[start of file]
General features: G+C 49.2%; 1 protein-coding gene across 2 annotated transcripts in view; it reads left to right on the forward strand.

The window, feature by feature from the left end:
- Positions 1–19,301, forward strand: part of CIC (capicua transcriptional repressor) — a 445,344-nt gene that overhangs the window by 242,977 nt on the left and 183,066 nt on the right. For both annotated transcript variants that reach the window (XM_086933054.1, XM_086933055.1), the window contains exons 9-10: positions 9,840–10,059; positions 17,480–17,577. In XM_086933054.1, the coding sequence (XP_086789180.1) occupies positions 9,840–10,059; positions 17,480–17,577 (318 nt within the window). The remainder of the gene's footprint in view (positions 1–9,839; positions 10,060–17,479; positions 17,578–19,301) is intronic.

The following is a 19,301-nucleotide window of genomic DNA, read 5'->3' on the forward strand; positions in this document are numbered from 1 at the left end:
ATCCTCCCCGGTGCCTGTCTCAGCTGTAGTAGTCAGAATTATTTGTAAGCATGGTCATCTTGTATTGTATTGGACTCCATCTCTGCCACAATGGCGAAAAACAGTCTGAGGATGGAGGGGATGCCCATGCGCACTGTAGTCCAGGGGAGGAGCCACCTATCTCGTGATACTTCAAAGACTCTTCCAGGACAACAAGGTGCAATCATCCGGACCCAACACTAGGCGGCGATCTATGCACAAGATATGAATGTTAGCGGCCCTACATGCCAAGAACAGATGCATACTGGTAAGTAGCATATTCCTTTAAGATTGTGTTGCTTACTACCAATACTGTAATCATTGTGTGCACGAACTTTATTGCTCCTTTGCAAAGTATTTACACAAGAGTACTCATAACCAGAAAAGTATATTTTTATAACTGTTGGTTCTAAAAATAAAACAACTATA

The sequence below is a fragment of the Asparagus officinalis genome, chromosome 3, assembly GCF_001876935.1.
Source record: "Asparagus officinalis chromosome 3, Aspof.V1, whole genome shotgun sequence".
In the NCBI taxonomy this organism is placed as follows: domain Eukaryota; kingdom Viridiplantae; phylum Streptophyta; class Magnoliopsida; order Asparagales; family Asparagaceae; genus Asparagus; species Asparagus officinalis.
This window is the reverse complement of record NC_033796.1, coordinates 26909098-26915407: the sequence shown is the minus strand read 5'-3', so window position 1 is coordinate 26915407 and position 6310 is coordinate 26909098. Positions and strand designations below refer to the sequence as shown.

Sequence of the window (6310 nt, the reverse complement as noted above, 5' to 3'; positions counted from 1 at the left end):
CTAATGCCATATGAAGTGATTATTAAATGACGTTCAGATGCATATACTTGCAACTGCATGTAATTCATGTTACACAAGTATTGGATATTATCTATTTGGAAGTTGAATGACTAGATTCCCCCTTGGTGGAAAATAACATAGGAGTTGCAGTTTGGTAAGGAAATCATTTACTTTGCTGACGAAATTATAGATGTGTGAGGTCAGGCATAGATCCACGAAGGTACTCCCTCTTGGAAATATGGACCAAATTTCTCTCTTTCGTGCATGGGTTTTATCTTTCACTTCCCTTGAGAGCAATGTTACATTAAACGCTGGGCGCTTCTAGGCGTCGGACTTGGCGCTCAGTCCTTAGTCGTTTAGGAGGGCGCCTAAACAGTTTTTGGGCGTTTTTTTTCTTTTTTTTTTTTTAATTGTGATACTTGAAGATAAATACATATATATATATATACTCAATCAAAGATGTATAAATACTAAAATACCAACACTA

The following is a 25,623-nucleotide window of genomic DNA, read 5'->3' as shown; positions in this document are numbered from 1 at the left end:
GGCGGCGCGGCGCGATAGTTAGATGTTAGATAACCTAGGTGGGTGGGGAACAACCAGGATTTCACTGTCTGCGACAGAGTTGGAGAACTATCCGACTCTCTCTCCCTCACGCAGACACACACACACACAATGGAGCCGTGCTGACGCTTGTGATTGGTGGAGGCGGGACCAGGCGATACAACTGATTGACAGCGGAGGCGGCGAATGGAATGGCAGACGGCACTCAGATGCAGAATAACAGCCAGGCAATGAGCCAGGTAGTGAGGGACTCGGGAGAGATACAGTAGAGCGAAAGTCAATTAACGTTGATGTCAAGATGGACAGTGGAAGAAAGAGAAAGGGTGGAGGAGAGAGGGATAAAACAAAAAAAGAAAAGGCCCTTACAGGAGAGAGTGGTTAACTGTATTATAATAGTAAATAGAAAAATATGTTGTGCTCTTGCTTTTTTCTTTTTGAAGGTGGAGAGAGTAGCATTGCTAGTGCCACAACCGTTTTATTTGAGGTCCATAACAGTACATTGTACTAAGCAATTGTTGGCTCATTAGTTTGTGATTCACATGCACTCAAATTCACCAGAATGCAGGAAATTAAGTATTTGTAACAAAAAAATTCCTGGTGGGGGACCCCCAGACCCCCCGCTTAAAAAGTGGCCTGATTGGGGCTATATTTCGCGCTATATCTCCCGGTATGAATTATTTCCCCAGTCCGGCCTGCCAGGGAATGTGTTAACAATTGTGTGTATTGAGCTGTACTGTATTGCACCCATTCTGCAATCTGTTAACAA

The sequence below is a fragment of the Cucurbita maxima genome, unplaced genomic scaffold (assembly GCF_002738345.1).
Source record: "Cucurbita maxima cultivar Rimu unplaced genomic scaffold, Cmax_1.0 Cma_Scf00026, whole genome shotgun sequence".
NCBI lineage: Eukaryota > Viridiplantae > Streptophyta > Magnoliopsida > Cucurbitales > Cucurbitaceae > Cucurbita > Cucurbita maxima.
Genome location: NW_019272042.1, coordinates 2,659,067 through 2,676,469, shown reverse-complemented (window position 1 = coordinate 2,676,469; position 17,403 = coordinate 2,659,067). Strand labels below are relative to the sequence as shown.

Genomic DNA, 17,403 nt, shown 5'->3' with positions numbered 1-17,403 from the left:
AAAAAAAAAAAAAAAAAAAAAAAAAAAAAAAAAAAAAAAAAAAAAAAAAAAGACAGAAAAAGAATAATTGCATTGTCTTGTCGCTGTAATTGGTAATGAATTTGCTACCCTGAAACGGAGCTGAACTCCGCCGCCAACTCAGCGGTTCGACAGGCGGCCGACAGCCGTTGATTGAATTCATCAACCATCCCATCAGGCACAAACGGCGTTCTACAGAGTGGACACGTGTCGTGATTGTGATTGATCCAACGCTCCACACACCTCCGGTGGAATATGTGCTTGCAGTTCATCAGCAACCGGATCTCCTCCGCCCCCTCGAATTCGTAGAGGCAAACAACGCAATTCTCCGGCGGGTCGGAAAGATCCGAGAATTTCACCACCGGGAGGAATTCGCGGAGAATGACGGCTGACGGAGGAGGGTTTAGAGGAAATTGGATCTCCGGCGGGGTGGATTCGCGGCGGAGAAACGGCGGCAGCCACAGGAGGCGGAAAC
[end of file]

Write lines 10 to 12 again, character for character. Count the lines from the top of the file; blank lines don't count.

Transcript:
Sequence of the window (6310 nt, the reverse complement as noted above, 5' to 3'; positions counted from 1 at the left end):
CTAATGCCATATGAAGTGATTATTAAATGACGTTCAGATGCATATACTTGCAACTGCATGTAATTCATGTTACACAAGTATTGGATATTATCTATTTGGAAGTTGAATGACTAGATTCCCCCTTGGTGGAAAATAACATAGGAGTTGCAGTTTGGTAAGGAAATCATTTACTTTGCTGACGAAATTATAGATGTGTGAGGTCAGGCATAGATCCACGAAGGTACTCCCTCTTGGAAATATGGACCAAATTTCTCTCTTTCGTGCATGGGTTTTATCTTTCACTTCCCTTGAGAGCAATGTTACATTAAACGCTGGGCGCTTCTAGGCGTCGGACTTGGCGCTCAGTCCTTAGTCGTTTAGGAGGGCGCCTAAACAGTTTTTGGGCGTTTTTTTTCTTTTTTTTTTTTTAATTGTGATACTTGAAGATAAATACATATATATATATATACTCAATCAAAGATGTATAAATACTAAAATACCAACACTA

The following is a 25,623-nucleotide window of genomic DNA, read 5'->3' as shown; positions in this document are numbered from 1 at the left end: